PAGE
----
by Wendi Rose and Sam Haines
Now and again, we think we are rushing around occupying ourselves with the busyness of life when, in actuality, we are running as if hunted by some inner compulsion. It can be hard to notice and even harder to look at. What is it that we have such a hard time facing?
It is easy to say that we are stressed out because of our jobs, a family situation, or even just the daily grind. Those things, albeit important, are only on the surface of our lives. When we look deeper, we will find a version of ourselves that is panting to keep up, terrified of being seen, a version that feels overwhelmed by the challenges of life. That is one of our own inner children who is trapped by a condition: the condition of being wounded and powerless.
“Nonsense,” we might say, “my inner children are just fine, thank you. If I even believe in them anyway. Besides, what could my feelings and problems today have to do with me as a kid?”
All of us have a set of experiences that have impacted us negatively and held us back in some way in our lives. Maybe it was an experience with a bully, or a bad day at school that left us feeling powerless, and we created a belief about ourselves that fit our experience. Perhaps we were abused verbally or physically. No one stood up for us. There are many beliefs that arise out of those situations.
In extreme cases, life experiences can leave us with a wound that is beyond our ability to mend. Each of these wounds—even the small moments of shame at being bullied or embarrassed at school—if strong enough, stall healthy emotional, mental and spiritual development. A part of us remains frozen in time, in that moment, in that experience. We disassociate ourselves from that experience so we can move on. We shrug it off, suck it up and do whatever necessary to survive and continue, but we also leave a part of ourselves behind. We are diminished in spirit, presence and freedom. By adulthood, we have done this to ourselves many times over.
We may think we’re getting by just fine, but imagine driving a car cross country and saying, “I don’t need to change the oil. The car is working just fine.” The harm in ignoring our wounds is greater than we give credit. Living with these wounds creates cycles of patterned behavior—like limping with a twisted ankle. Our wounds affect how we view and interact with the world around us, how we view and treat ourselves, how we build relationships and, ultimately, how we treat our children. In extreme cases, it has been called “the cycle of violence”. For most of us, this cycle looks like impatience, intolerance, and self-neglect or over-discipline.
Creating a Space of Self-Love
Healing takes awareness, choice, commitment and love. Retrieving our power starts and ends with self-love. Creating a safe, calming, peaceful space in our life is vital to being healthy. We need a place we can enter into the processes of self-discovery, forgiveness, healing and recreation. If we learn to be loving with ourselves right now, we can turn confusion into clarity, agitation into peace, hurt and anger into forgiveness and heartache into love.
Here are some things we can do to create a more loving space with ourselves.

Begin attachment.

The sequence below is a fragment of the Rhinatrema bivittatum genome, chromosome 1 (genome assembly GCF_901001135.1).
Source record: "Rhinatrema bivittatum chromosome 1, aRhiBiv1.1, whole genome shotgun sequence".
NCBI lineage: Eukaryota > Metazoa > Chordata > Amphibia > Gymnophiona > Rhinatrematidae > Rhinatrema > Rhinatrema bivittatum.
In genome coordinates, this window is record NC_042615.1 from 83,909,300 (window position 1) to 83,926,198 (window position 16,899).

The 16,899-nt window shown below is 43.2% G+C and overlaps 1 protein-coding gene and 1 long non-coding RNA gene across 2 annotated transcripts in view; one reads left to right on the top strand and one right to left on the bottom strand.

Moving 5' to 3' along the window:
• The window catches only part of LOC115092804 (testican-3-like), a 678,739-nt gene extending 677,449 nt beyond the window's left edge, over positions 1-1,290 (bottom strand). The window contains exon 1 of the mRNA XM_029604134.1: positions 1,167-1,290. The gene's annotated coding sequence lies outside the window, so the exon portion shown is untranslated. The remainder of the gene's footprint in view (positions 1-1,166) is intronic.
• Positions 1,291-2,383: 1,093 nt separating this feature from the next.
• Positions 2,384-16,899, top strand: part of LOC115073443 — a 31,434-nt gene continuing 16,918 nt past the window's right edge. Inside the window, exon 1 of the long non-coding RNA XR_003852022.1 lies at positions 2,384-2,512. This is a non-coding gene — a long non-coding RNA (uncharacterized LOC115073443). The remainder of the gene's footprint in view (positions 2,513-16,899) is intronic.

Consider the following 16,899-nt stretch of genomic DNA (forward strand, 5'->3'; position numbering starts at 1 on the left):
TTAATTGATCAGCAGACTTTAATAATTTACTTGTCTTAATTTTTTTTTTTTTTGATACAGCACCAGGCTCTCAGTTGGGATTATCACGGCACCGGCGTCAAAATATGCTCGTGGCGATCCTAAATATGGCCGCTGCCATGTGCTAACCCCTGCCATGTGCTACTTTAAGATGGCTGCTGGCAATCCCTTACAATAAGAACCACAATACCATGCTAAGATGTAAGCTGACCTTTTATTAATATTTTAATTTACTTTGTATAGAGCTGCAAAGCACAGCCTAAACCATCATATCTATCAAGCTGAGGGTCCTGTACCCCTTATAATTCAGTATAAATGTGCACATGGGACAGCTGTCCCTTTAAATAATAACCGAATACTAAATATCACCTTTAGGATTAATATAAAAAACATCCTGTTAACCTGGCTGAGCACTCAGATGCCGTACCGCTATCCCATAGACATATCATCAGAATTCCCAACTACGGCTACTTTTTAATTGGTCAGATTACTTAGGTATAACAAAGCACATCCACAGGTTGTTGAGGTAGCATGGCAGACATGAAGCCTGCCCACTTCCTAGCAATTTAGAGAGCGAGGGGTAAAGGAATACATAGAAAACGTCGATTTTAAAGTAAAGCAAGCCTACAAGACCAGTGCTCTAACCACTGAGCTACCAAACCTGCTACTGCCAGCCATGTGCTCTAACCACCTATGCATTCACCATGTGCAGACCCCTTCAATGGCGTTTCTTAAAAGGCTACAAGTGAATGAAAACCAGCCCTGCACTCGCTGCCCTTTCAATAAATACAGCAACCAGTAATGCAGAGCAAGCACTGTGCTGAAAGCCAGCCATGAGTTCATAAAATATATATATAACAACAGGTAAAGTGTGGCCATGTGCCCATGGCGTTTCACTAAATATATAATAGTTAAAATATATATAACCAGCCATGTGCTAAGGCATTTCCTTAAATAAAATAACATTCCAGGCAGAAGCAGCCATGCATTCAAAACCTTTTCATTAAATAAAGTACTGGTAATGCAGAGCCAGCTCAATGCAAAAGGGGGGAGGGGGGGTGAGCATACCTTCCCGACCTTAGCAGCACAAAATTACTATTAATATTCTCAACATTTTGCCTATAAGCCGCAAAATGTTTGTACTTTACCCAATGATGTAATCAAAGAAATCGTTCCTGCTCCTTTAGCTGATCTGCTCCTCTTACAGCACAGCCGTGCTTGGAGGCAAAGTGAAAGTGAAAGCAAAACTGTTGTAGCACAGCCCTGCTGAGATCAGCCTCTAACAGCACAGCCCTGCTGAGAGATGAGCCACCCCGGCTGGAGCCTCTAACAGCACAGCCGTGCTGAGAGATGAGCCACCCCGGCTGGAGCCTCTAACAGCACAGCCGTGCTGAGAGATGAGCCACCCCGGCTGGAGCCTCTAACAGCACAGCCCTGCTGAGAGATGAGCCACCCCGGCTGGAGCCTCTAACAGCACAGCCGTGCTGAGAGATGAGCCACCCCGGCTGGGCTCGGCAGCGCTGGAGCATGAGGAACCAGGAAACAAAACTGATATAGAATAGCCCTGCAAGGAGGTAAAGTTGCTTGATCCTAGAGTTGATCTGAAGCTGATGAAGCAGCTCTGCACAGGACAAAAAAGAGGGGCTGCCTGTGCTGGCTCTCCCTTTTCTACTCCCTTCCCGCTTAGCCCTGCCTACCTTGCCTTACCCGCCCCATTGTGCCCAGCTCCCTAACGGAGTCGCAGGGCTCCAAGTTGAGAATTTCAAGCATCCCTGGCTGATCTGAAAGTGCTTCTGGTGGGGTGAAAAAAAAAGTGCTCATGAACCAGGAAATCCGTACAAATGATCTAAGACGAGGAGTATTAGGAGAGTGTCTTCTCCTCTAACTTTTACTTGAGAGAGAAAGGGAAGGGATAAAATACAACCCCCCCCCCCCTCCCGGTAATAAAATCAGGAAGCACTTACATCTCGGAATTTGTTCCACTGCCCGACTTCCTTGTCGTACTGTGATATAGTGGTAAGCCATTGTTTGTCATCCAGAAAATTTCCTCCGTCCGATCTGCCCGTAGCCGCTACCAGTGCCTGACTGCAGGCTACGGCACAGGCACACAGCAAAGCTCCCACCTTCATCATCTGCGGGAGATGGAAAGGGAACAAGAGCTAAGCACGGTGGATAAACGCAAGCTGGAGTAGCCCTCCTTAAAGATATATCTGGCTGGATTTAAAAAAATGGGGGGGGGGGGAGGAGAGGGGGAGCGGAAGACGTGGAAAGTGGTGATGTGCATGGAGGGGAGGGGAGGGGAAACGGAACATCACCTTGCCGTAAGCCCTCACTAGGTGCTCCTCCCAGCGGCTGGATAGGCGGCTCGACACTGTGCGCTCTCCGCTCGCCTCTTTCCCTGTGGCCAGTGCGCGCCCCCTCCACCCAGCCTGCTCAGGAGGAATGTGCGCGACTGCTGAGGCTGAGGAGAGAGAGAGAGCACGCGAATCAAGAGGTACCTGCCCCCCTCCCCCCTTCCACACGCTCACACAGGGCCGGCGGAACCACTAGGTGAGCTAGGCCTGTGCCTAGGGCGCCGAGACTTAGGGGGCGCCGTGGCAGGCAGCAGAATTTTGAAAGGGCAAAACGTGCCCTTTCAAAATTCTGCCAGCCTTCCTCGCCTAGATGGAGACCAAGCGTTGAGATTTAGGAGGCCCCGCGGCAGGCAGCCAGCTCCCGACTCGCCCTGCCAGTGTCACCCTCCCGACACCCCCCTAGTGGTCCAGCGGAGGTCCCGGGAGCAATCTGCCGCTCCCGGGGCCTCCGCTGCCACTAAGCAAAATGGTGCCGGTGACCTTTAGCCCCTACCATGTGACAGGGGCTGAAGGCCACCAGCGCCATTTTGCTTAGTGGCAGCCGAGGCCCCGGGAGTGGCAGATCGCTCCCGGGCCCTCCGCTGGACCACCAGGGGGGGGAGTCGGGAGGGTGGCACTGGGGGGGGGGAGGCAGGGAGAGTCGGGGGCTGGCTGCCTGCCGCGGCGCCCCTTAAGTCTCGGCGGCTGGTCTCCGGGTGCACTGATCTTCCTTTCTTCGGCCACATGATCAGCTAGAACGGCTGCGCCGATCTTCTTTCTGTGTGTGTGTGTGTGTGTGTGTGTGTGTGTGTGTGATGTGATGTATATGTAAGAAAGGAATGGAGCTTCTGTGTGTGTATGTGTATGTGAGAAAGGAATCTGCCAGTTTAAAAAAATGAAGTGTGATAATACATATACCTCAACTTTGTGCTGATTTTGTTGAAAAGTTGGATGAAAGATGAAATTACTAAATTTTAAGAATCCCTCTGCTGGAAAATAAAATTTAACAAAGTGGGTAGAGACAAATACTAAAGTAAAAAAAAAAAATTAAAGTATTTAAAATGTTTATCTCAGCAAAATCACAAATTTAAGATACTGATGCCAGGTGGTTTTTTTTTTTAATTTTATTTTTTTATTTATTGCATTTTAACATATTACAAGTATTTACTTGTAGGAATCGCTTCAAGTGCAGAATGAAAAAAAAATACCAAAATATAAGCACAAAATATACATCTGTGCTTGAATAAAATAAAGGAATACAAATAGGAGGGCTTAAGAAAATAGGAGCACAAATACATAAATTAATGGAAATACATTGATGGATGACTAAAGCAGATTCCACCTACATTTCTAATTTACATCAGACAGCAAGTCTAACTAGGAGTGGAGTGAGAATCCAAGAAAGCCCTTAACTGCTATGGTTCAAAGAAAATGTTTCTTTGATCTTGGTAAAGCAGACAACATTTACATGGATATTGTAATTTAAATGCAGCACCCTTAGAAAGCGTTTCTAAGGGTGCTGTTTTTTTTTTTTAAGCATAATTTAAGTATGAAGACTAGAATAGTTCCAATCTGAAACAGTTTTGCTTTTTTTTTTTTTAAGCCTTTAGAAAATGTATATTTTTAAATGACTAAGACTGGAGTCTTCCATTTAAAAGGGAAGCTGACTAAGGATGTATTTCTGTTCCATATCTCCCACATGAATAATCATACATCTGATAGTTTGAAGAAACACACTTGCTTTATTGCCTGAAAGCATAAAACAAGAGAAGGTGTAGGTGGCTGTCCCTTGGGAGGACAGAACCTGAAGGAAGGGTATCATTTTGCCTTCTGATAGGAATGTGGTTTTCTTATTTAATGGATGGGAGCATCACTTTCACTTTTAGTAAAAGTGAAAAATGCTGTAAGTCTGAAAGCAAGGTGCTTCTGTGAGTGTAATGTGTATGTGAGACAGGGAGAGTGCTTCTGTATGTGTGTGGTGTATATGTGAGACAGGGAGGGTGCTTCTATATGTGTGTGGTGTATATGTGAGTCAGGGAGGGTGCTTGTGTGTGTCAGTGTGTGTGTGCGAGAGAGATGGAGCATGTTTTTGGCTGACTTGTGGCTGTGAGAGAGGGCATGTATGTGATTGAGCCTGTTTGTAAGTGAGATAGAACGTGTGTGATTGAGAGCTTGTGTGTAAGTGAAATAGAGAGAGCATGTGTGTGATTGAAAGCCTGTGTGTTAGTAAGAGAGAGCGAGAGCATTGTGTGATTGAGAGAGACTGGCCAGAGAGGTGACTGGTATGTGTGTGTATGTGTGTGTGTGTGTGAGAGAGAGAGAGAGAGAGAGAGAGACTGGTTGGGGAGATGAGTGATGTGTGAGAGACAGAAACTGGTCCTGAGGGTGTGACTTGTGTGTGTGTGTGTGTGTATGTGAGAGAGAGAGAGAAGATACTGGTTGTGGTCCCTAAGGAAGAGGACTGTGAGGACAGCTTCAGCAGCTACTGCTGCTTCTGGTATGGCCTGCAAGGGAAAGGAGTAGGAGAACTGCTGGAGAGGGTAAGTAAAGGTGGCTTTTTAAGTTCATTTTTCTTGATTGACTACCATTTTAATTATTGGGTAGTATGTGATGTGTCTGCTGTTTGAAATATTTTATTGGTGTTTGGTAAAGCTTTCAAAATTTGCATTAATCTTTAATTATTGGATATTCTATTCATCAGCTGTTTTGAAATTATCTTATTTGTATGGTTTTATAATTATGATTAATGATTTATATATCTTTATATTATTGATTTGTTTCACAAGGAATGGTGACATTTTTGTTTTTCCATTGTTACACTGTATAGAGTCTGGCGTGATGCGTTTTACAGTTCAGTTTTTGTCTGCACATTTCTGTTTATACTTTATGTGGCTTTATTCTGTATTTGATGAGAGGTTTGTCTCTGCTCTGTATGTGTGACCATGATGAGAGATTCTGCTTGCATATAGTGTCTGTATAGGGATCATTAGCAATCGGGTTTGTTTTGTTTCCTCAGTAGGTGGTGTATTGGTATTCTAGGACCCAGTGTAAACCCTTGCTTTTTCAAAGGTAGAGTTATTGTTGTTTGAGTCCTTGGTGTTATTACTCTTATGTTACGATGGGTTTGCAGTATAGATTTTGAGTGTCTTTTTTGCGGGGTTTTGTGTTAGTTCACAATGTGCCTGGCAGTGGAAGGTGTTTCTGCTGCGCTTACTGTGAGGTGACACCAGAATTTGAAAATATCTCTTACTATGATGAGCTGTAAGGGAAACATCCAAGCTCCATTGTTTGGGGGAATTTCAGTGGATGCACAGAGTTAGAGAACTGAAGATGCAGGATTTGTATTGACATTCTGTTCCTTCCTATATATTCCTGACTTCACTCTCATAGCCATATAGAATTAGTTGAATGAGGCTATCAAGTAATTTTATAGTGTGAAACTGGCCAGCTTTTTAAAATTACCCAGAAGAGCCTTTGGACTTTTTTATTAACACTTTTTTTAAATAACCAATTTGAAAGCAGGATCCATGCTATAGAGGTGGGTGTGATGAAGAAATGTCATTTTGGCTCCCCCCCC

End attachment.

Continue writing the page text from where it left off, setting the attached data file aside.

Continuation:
- Ask “What is the most loving thing I can do for myself right now?”
- Ask “What is the most loving way I can be with myself right now?”
- Block out periods of time for doing nothing; make no plans, have no commitments.
- Listen to soft lullaby music.
- Treat yourself to regular massages.
- Choose activities that engage the senses. Try new foods, go to new places, finger paint, go to the beach and play in the sand.
- Ask for what you want.
- Ask for help in something you are struggling with; engage in a team activity.
- Speak your opinions with kindness and strength.
- Do more of what you talk about doing.
The Retrieval Process
There are many opportunities and support methods for us to address mental, emotional and spiritual aspects of our lives that are unresolved. Through psychiatry/psychology, substance/abuse support groups, meditation practice, yoga classes, religious groups, holistic/energy healers, we can seek to experience needed resolution and reintegrate parts of ourselves that have been stuck at various stages of development in our lives.
Take these steps to empower, heal and love ourselves completely.
- Create a pathway to healthy integration of inner children.
- Identify and connect with sources of support that match our needs.
- Stay committed to the goal of experiencing peaceful resolutions to painful life experiences.
- Establish simple and effective practices to anchor positive lasting change in our lives. For example: getting plenty of rest, eating healthily, exercising regularly, etc.
In facing our past and experiencing needed resolution, we can make fundamental changes in our lives. These changes may include the cessation of chronic physical and emotional pain, increased confidence, a deeper expression of ourselves in personal and professional relationships, a greater peace in our lives and a fuller understanding of ourselves in this life.
Remember, we are our first, best and most powerful asset. We can affect great and positive changes in our life and, in doing so, inspire others to be their best. In this way, we can create a brighter and more loving world together.
Wendi Rose is an interfaith minister, holistic counselor, healing practitioner and teacher. Sam Haines holds a bachelor’s degree in music, certificates in IET and has worked in early childhood development in lead positions and supervised young adult team building. Rose and Haines teach classes and lead workshops that focus on personal growth and empowerment and teach certification courses in multiple healing modalities. To connect with them or schedule a free consultation, call 267-922-3670 or visit WendiRose.com. February 2015.